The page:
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As the discourse around gender in STEM develops, so do ideas on the way we educate our men and women. The EU INTERREG funded Renewable Engine project, which fosters collaboration between education and industry, has attracted a high number of females to join STEM based PHD research programmes.


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Eleanor Smith

PhD Researcher, (University of Strathclyde)

When I was in the sixth form, I made a conscious decision to choose a STEM-based subject at university as I’d always enjoyed maths and science. I started off studying general engineering where just under 20% of the class was female. By the time I specialised in year three, there were just two other girls on my course.

Most of the time I don’t notice that I’m the only girl in the room, but sometimes it becomes obvious and a little annoying. The more we can do to promote females in this area, the better.

From including women in our physics and maths textbooks, to talking more about them in general, studies have shown gender inclusivity has a big impact on children’s perceptions of the world.

I wouldn’t say that, so far, being a woman has held me back, no. And I was amazed to find that my PHD was split equally between males and females. It’s kind of amazing that even the staff mimics a 50/50 split.

While the course is hard work I’m really enjoying working with new technologies, as I hadn’t considered it before. These sorts of opportunities are what’s needed to engage females into STEM-based roles as the end result is so rewarding.

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John Bartlett

Head of Research at the Institute of Technology Sligo

I’ve been a scientist for over 35-years, over 20 years of which have been concentrated within the education sector. Typically, it is my experience that, after school, there is a good amount of interest within the sciences from both males and females. But, in the workplace, participation of women drops over time, with engineering in particular.

Saying that, the country in general has changed, and we have some marked examples in Ireland, such as the Marriage Equality referendum. This focus on gender narrative has been a positive thing, coupled with economic factors, such as the financial crash pushing people towards a long-term engagement with industry, meaning we are broadening diversion and inclusivity in general.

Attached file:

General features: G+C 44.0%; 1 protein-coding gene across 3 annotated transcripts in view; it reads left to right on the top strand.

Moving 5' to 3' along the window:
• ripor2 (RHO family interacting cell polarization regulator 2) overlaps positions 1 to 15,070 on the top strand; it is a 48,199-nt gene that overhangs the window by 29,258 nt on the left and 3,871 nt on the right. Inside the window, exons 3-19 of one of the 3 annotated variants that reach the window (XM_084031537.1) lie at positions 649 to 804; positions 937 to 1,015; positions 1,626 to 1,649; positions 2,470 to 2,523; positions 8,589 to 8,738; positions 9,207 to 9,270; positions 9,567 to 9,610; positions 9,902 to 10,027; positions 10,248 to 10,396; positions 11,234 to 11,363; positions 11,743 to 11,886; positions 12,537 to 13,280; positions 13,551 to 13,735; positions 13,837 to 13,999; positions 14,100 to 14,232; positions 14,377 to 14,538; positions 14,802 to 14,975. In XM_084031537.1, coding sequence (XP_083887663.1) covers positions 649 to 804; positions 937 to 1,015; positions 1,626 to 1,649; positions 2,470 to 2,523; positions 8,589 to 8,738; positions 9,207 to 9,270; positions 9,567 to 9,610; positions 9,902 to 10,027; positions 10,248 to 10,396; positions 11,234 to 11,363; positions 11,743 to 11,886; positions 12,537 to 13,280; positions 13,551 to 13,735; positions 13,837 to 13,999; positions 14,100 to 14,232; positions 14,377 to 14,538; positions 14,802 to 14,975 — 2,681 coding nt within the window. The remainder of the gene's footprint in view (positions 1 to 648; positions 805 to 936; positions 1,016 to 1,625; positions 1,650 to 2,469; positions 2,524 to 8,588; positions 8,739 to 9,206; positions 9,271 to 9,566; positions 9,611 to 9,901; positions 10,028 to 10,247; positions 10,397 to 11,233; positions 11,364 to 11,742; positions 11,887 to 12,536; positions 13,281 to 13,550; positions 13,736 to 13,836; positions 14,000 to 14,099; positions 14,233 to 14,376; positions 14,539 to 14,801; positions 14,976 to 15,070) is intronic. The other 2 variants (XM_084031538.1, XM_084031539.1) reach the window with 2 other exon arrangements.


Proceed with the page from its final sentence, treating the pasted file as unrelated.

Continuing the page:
More specifically, in the research space, the current cohort of the Renewable Engine PHD group, which focuses on research and innovation within advanced manufacturing and renewable energy sectors, has seen a 50/50 split among students and almost the same among staff. This was a surprising result for us and certainly not planned. I believe it is due to the embedded culture the project offers, where students get to work inside the company and really make a change.

This is breaking new ground in STEM and I think the ability to progress and drive change is what is attracting more women to STEM-based roles.

It is however, something we need to work more on. We need to offer better training as well as more opportunities. This type of learning both engages and achieves sustainability, both economic, socio-economic and dare I say it, political.

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Snehamol Mathew

PhD Researcher (Institute of Technology Sligo)

I started my education in a small village in India where my mother was a teacher. I grew to love chemistry and maths so, when an opportunity to study in Canada arrived, I jumped at the chance, even though I had never been on a plane before.

My family were supportive; many of my friends were not given a choice about whether to choose a career or a family, but now, with such inclusive STEM programmes, I’m determined to have both.

When I saw this Renewable Engine PHD opportunity, I knew I had to take it. Not only am I working in lab to finish my PHD but at the same time I have more industry collaboration and support. It’s the kind of exposure I wouldn’t be able to get anywhere else.

I’ve found that these types of opportunities are more commonplace in Ireland and the UK, where you have a real-life situation with work being applied.

But I see more emphasis on STEM all over the world – just last month I had an opportunity to speak to students in Spain, there was nothing like this when I was in college.

This type of work makes me feel valuable, and I’m so happy with my choice to have this opportunity.

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